Ever heard of the winter blues?? Seasonal depression, also called seasonal affective disorder (SAD), is a type of depression that occurs as the seasons change. This condition is especially active during the months between fall and winter. Summer depression, which is more rare, occurs between the months of late spring and early fall. During these certain times of the year, one’s attitude and mood changes. Although scientists don’t know the exact cause, the belief is that during the winter months, the lack of sunlight triggers the brain to produce less serotonin. Serotonin is the hormone that regulates mood. Serotonin deficiency or imbalances leads to depression and weight gain.
Seasonal depression is more common in women than in men. It can start occurring in early adulthood. Symptoms include feeling irritable which then transpires into negative consequences for personal relationships and work performance. Believe it or not, in countries that have more sunlight year-round, this condition is less common. Symptoms during the winter months include fatigue, increased appetite, increased need for sleep, and isolation. During the summer, the symptoms are the opposite and include poor appetite, weight loss, and trouble sleeping.
It is recommended to seeks a doctor’s help at the onset of any of these symptoms. Treatment includes the use of traditional anti-depression medications. There is only one FDA approved medication for this condition which is called Bupropion XL. This medication is aimed to reduce depressive symptoms so that major episodes do not occur. Non-medication type treatment includes getting more sunlight. Natural sunlight is best but light therapy can be used as well (phototherapy). This involves sitting about 2 feet away in front of a light for 10-15 minutes per day. This light is about 20 times brighter than normal room lighting. Depending on the body’s response, the amount of time needed may increase and be needs to be performed twice daily. The lack of sunlight is linked to the hormone called, melatonin in our body. The body’s biological clock depends on sunlight in order to regulate circadian rhythm.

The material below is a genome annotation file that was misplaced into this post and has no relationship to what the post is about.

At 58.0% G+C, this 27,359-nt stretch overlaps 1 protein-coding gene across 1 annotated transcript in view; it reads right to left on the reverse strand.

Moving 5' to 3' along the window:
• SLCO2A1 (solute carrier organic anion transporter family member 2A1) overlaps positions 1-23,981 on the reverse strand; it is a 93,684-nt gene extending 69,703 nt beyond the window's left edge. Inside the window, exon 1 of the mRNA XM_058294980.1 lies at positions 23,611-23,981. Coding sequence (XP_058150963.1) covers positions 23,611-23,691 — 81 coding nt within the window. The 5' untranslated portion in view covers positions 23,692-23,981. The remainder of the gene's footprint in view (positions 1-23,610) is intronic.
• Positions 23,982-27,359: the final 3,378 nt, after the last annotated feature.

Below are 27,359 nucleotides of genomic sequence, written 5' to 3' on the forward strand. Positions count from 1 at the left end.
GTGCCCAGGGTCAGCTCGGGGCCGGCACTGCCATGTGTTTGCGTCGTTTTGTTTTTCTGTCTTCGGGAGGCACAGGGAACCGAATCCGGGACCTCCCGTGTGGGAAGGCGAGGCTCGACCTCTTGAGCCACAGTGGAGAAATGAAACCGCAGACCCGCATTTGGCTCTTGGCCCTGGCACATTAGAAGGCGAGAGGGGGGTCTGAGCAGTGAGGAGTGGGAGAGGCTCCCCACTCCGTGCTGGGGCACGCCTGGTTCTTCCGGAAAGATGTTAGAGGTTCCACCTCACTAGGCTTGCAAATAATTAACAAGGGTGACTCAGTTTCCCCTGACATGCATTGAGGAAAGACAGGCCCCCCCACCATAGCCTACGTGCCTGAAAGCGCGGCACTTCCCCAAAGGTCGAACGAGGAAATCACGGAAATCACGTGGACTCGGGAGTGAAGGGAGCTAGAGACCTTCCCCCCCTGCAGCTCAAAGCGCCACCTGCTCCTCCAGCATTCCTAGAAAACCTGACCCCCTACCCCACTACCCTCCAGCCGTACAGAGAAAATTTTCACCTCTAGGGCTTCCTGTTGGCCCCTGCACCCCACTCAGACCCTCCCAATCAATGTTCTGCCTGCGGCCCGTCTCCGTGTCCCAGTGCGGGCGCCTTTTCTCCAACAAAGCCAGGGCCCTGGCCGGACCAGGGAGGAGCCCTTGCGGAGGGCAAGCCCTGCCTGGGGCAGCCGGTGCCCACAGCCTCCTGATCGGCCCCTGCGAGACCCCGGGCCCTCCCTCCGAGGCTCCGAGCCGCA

Even when it’s cloudy, the sun is still there, and the body still needs sunlight. It is important to maintain a balanced healthy diet and exercise to offset seasonal depression. Keeping up with regular activities and not isolating is also important. If feelings of depression and lack of energy persist, seeking a doctor’s help is advisable. If these symptoms occur the same time each year, don’t let them take their toll again. Be proactive and openly speak to your doctor about your feelings. Winter isn’t for hibernation and the sun is still out there, maybe not generating heat, but the sky still holds it. So step outside, get your vitamin D, and smile for your health, happiness, and appreciation to experience all the seasons of the year.